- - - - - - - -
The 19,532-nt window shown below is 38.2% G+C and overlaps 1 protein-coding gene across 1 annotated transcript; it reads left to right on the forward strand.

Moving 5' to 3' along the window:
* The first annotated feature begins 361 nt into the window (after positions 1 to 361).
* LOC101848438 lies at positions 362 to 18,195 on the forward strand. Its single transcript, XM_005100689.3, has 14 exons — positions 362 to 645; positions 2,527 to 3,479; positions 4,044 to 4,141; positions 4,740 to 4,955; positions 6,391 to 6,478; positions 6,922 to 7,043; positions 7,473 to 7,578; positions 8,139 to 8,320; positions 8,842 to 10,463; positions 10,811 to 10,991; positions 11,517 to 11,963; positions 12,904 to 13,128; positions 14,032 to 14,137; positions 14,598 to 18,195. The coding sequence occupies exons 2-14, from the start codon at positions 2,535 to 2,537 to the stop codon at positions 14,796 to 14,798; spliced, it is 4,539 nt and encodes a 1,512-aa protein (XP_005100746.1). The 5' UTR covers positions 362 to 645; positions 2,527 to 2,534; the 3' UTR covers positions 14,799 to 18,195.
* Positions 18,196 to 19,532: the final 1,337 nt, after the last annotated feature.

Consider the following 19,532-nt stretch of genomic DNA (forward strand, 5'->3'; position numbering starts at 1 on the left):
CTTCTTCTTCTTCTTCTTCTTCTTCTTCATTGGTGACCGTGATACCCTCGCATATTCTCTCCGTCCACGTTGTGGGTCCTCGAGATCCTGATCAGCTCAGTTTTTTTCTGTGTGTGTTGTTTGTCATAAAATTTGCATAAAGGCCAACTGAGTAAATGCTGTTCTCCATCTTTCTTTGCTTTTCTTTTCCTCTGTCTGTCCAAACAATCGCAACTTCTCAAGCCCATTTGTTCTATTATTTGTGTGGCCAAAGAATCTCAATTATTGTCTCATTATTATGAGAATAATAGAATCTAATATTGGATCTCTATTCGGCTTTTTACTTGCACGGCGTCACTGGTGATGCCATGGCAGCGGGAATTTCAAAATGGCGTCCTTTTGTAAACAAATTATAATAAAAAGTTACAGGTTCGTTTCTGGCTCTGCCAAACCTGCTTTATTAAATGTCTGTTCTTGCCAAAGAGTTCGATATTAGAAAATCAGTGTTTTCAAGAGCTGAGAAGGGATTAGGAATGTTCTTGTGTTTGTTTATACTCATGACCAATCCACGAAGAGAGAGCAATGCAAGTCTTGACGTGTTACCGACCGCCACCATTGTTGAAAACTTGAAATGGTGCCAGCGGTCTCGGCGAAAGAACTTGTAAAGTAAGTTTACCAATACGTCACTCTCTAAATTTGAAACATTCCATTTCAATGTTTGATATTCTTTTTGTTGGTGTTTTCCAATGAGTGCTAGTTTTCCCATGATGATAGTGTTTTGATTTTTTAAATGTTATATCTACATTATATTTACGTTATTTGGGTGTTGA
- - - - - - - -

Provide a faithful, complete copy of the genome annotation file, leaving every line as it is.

The 19,532-nt window shown below is 38.2% G+C and overlaps 1 protein-coding gene across 1 annotated transcript; it reads left to right on the forward strand.

Moving 5' to 3' along the window:
* The first annotated feature begins 361 nt into the window (after positions 1 to 361).
* LOC101848438 lies at positions 362 to 18,195 on the forward strand. Its single transcript, XM_005100689.3, has 14 exons — positions 362 to 645; positions 2,527 to 3,479; positions 4,044 to 4,141; positions 4,740 to 4,955; positions 6,391 to 6,478; positions 6,922 to 7,043; positions 7,473 to 7,578; positions 8,139 to 8,320; positions 8,842 to 10,463; positions 10,811 to 10,991; positions 11,517 to 11,963; positions 12,904 to 13,128; positions 14,032 to 14,137; positions 14,598 to 18,195. The coding sequence occupies exons 2-14, from the start codon at positions 2,535 to 2,537 to the stop codon at positions 14,796 to 14,798; spliced, it is 4,539 nt and encodes a 1,512-aa protein (XP_005100746.1). The 5' UTR covers positions 362 to 645; positions 2,527 to 2,534; the 3' UTR covers positions 14,799 to 18,195.
* Positions 18,196 to 19,532: the final 1,337 nt, after the last annotated feature.

Consider the following 19,532-nt stretch of genomic DNA (forward strand, 5'->3'; position numbering starts at 1 on the left):
CTTCTTCTTCTTCTTCTTCTTCTTCTTCATTGGTGACCGTGATACCCTCGCATATTCTCTCCGTCCACGTTGTGGGTCCTCGAGATCCTGATCAGCTCAGTTTTTTTCTGTGTGTGTTGTTTGTCATAAAATTTGCATAAAGGCCAACTGAGTAAATGCTGTTCTCCATCTTTCTTTGCTTTTCTTTTCCTCTGTCTGTCCAAACAATCGCAACTTCTCAAGCCCATTTGTTCTATTATTTGTGTGGCCAAAGAATCTCAATTATTGTCTCATTATTATGAGAATAATAGAATCTAATATTGGATCTCTATTCGGCTTTTTACTTGCACGGCGTCACTGGTGATGCCATGGCAGCGGGAATTTCAAAATGGCGTCCTTTTGTAAACAAATTATAATAAAAAGTTACAGGTTCGTTTCTGGCTCTGCCAAACCTGCTTTATTAAATGTCTGTTCTTGCCAAAGAGTTCGATATTAGAAAATCAGTGTTTTCAAGAGCTGAGAAGGGATTAGGAATGTTCTTGTGTTTGTTTATACTCATGACCAATCCACGAAGAGAGAGCAATGCAAGTCTTGACGTGTTACCGACCGCCACCATTGTTGAAAACTTGAAATGGTGCCAGCGGTCTCGGCGAAAGAACTTGTAAAGTAAGTTTACCAATACGTCACTCTCTAAATTTGAAACATTCCATTTCAATGTTTGATATTCTTTTTGTTGGTGTTTTCCAATGAGTGCTAGTTTTCCCATGATGATAGTGTTTTGATTTTTTAAATGTTATATCTACATTATATTTACGTTATTTGGGTGTTGA